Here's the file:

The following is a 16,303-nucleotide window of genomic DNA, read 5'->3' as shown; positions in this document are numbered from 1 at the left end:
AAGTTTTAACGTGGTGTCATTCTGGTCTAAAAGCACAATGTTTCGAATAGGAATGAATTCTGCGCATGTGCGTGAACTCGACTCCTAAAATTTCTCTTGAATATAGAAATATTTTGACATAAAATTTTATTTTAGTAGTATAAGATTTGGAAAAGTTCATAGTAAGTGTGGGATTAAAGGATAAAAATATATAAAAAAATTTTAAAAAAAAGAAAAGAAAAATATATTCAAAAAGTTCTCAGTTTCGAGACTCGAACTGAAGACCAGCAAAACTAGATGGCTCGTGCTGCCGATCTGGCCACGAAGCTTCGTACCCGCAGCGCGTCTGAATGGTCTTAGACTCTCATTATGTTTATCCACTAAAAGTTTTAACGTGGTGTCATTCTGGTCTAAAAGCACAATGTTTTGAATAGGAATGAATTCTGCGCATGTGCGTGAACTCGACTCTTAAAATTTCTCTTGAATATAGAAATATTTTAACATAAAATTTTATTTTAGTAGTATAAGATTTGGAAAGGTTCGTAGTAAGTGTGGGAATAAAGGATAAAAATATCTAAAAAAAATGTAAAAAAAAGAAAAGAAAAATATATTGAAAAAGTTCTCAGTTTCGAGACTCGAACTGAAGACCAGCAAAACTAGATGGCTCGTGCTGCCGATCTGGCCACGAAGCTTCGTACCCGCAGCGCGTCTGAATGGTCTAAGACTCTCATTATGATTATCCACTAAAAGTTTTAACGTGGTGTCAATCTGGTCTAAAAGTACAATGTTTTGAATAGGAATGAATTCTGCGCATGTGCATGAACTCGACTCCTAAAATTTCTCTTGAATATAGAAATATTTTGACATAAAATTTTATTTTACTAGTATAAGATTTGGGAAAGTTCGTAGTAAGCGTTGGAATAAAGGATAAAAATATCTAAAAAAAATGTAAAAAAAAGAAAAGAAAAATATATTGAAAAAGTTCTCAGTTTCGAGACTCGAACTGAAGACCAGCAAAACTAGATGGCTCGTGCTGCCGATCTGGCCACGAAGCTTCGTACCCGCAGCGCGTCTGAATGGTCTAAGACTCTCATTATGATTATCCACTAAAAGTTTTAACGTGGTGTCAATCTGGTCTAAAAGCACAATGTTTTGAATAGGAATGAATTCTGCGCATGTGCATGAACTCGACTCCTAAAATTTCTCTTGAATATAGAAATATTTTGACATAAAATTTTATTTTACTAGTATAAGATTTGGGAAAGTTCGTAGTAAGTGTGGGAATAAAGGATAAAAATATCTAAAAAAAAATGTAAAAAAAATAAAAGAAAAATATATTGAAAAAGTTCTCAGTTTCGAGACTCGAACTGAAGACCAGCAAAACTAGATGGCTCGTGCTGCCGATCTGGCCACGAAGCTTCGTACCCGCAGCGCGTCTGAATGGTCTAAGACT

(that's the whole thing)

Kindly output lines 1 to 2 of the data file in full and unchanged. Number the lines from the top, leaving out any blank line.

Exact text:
The following is a 16,303-nucleotide window of genomic DNA, read 5'->3' as shown; positions in this document are numbered from 1 at the left end:
AAGTTTTAACGTGGTGTCATTCTGGTCTAAAAGCACAATGTTTCGAATAGGAATGAATTCTGCGCATGTGCGTGAACTCGACTCCTAAAATTTCTCTTGAATATAGAAATATTTTGACATAAAATTTTATTTTAGTAGTATAAGATTTGGAAAAGTTCATAGTAAGTGTGGGATTAAAGGATAAAAATATATAAAAAAATTTTAAAAAAAAGAAAAGAAAAATATATTCAAAAAGTTCTCAGTTTCGAGACTCGAACTGAAGACCAGCAAAACTAGATGGCTCGTGCTGCCGATCTGGCCACGAAGCTTCGTACCCGCAGCGCGTCTGAATGGTCTTAGACTCTCATTATGTTTATCCACTAAAAGTTTTAACGTGGTGTCATTCTGGTCTAAAAGCACAATGTTTTGAATAGGAATGAATTCTGCGCATGTGCGTGAACTCGACTCTTAAAATTTCTCTTGAATATAGAAATATTTTAACATAAAATTTTATTTTAGTAGTATAAGATTTGGAAAGGTTCGTAGTAAGTGTGGGAATAAAGGATAAAAATATCTAAAAAAAATGTAAAAAAAAGAAAAGAAAAATATATTGAAAAAGTTCTCAGTTTCGAGACTCGAACTGAAGACCAGCAAAACTAGATGGCTCGTGCTGCCGATCTGGCCACGAAGCTTCGTACCCGCAGCGCGTCTGAATGGTCTAAGACTCTCATTATGATTATCCACTAAAAGTTTTAACGTGGTGTCAATCTGGTCTAAAAGTACAATGTTTTGAATAGGAATGAATTCTGCGCATGTGCATGAACTCGACTCCTAAAATTTCTCTTGAATATAGAAATATTTTGACATAAAATTTTATTTTACTAGTATAAGATTTGGGAAAGTTCGTAGTAAGCGTTGGAATAAAGGATAAAAATATCTAAAAAAAATGTAAAAAAAAGAAAAGAAAAATATATTGAAAAAGTTCTCAGTTTCGAGACTCGAACTGAAGACCAGCAAAACTAGATGGCTCGTGCTGCCGATCTGGCCACGAAGCTTCGTACCCGCAGCGCGTCTGAATGGTCTAAGACTCTCATTATGATTATCCACTAAAAGTTTTAACGTGGTGTCAATCTGGTCTAAAAGCACAATGTTTTGAATAGGAATGAATTCTGCGCATGTGCATGAACTCGACTCCTAAAATTTCTCTTGAATATAGAAATATTTTGACATAAAATTTTATTTTACTAGTATAAGATTTGGGAAAGTTCGTAGTAAGTGTGGGAATAAAGGATAAAAATATCTAAAAAAAAATGTAAAAAAAATAAAAGAAAAATATATTGAAAAAGTTCTCAGTTTCGAGACTCGAACTGAAGACCAGCAAAACTAGATGGCTCGTGCTGCCGATCTGGCCACGAAGCTTCGTACCCGCAGCGCGTCTGAATGGTCTAAGACT